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Acute fatty liver of pregnancy (AFLP) is a dangerous condition of late pregnancy. Once diagnosed, or even suspected with a high degree of likelihood, it must be treated in a timely manner to ensure a good outcome. About three in every four cases will be delivered by Cesarean section within 48 hours of the diagnosis being made, but a few may have their pregnancy prolonged by up to 2 weeks.
The main facets of AFLP management include early diagnosis, prompt delivery, and comprehensive medical support by a multidisciplinary medical team in an intensive care setting. A high level of clinical suspicion is necessary to avoid delay in diagnosis.
The definitive treatment of AFLP is delivery. If possible, vaginal delivery is induced, but if the maternal or fetal condition do not permit this, operative delivery must be achieved as soon as safely possible. The mother’s condition should be stable with the airway, blood pressure, blood glucose, electrolyte, and clotting factors assessed and kept in normal condition. Mental status assessment is also essential, along with fetal evaluation.
After delivery the mother must be observed carefully for deterioration in the hemodynamic status because of the risk of clotting failure. Hypoglycemia, pancreatitis, pancreatic pseudocyst formation and subsequent infection, and retroperitoneal bleeding from an inflamed pancreas, are all possibilities which should be screened for carefully. Intravenous fluids, glucose infusions, and blood or blood component transfusions are all to be given as required. CT or MRI imaging may be useful in such assessments.
Supportive treatment also includes the management of hypertension and metabolic disturbances. Hepatic function should be carefully and repeatedly assessed at regular intervals.
Antibiotics may be necessary in almost all cases to prevent infection, while transfusions of blood or blood components are given in almost two-thirds of patients. More than 55% of patients will be admitted to the intensive care unit in view of impending multisystem derangements or the risk of a fatal outcome.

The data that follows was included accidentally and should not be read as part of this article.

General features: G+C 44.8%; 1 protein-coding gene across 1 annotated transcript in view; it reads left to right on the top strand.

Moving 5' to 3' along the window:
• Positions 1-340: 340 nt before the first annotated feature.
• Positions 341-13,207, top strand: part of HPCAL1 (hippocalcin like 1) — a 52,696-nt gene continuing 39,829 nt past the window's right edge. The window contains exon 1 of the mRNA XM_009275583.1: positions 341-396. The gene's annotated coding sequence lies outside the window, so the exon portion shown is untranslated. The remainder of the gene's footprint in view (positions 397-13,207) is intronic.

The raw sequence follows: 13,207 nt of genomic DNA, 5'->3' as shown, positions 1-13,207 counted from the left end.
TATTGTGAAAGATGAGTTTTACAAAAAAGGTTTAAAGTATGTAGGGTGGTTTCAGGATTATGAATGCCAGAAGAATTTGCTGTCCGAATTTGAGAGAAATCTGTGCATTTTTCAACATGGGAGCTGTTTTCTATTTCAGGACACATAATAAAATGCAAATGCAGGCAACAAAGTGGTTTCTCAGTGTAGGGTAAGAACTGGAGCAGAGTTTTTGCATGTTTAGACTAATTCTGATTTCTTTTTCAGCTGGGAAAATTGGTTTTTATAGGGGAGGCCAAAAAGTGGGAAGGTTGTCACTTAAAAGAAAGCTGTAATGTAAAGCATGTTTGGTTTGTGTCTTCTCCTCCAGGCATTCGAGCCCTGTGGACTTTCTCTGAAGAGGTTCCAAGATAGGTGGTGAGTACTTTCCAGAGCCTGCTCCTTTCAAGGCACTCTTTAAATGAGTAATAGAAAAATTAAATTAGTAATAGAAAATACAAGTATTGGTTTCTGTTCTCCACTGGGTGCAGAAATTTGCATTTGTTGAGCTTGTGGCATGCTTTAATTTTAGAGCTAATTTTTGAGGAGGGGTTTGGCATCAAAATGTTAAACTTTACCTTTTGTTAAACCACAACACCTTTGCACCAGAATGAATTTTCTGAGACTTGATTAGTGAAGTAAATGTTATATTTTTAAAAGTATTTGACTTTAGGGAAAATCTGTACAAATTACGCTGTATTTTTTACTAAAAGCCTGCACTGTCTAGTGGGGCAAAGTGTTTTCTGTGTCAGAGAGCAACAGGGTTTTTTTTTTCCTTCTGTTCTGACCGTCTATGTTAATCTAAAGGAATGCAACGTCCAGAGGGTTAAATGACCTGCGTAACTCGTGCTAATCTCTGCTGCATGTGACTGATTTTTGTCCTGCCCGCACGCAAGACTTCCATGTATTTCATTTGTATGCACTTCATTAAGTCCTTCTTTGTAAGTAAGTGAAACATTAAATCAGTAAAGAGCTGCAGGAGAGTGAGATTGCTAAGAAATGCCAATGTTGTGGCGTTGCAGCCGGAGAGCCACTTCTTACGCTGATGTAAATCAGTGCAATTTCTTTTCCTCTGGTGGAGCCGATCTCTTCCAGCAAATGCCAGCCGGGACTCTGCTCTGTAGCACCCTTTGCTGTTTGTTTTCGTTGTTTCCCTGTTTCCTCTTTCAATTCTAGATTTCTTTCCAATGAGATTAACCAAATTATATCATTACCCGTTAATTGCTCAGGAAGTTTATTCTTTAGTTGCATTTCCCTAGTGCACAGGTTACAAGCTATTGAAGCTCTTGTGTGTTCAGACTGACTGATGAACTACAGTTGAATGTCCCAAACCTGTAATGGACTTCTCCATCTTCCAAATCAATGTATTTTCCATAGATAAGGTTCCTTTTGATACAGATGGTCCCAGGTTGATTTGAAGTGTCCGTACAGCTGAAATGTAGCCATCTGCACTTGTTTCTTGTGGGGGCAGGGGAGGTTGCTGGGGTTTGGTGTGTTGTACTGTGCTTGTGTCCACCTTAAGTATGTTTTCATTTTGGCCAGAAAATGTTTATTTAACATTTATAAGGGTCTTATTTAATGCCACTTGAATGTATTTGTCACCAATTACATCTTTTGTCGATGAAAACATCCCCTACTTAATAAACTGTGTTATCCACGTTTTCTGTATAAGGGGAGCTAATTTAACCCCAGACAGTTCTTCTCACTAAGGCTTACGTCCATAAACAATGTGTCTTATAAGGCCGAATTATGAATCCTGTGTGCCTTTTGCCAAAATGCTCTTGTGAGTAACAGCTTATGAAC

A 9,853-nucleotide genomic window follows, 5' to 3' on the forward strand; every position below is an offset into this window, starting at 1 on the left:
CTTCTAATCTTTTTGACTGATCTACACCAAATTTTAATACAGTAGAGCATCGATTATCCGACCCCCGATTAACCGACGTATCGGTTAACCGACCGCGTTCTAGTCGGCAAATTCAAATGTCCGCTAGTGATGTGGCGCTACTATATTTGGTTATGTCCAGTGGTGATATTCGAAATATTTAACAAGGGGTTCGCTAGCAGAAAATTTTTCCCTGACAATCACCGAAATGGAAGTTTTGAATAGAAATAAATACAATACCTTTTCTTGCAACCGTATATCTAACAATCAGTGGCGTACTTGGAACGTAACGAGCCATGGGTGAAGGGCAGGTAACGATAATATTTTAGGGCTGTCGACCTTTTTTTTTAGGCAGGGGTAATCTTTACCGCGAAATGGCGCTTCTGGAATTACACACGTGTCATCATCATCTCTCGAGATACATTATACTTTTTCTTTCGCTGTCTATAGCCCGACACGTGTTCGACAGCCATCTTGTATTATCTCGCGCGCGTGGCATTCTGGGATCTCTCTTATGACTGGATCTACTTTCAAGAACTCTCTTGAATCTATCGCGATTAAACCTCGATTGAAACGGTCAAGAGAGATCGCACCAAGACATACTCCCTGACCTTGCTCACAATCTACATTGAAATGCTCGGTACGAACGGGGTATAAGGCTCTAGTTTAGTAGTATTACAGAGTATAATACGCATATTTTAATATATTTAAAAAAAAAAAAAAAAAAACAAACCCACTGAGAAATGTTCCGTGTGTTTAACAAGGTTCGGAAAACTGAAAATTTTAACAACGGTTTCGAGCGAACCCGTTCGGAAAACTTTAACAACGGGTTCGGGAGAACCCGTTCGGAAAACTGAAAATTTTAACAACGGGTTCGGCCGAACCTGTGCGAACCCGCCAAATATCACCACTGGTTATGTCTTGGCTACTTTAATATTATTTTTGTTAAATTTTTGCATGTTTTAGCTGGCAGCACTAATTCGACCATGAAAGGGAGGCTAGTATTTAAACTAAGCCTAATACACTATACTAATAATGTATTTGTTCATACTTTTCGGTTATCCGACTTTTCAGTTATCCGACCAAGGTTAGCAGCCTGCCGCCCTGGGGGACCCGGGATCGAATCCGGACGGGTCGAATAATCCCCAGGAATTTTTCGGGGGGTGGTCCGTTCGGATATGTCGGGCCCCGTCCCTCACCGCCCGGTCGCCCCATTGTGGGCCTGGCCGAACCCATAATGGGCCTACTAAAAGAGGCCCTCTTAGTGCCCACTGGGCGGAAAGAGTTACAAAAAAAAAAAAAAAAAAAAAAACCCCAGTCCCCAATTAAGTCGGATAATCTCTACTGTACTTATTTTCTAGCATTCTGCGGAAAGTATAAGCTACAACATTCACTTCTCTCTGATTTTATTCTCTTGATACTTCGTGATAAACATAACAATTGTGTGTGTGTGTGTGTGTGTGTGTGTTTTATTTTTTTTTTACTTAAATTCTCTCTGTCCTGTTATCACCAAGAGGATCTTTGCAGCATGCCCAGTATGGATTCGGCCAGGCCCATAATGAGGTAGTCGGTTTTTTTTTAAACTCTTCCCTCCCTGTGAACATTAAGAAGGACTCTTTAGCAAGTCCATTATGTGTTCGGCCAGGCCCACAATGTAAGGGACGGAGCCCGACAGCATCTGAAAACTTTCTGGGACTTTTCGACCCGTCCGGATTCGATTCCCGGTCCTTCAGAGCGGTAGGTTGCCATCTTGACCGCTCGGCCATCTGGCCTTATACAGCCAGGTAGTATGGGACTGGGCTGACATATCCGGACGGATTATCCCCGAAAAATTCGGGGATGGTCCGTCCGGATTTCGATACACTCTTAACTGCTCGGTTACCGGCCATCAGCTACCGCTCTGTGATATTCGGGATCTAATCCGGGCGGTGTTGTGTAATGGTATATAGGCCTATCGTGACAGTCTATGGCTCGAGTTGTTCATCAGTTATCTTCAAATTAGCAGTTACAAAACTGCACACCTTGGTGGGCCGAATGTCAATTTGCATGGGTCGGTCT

Liver transplants have been a last and rare resort in AFLP when women show irreparable liver failure even after delivery and despite intensive medical support, or hepatic encephalopathy, severe metabolic acidosis or worsening coagulopathy. Liver rupture with hepatocellular necrosis is another rare indication for a transplant. Rapid improvement has been noted in such patients.
Various complications must be looked for and managed.
The chief predictive factors for risk of serious complications, which occur in about 40% of women with AFLP, include:
Maternal death is usually due to multiorgan dysfunction, DIC, sepsis, aspiration or pancreatitis. The maternal mortality used to be in the range of 75% but with early delivery, it has come down to about 7%.
Fulminant hepatic failure is a high-risk factor, and leads to various complications. Ultrasound or CT scans of the liver are performed to assess the presence of hepatic failure and the risk of development of hepatorenal syndrome, but are not sensitive or specific enough. Liver biopsy is the definitive procedure but cannot be performed in patients at risk of coagulopathy, and is highly invasive.
The chief maternal complications include:
Risk factors for perinatal death in women born to women with AFLP include:
Most of these babies have a gestational age of 35-40 weeks. About 70% of these babies will be preterm due to prompt delivery on diagnosis. The perinatal mortality is about 15%, down from about 90% in the past.
The most common neonatal complications are intrauterine fetal distress in 26%, and almost all babies having a low Apgar score at 1 minute.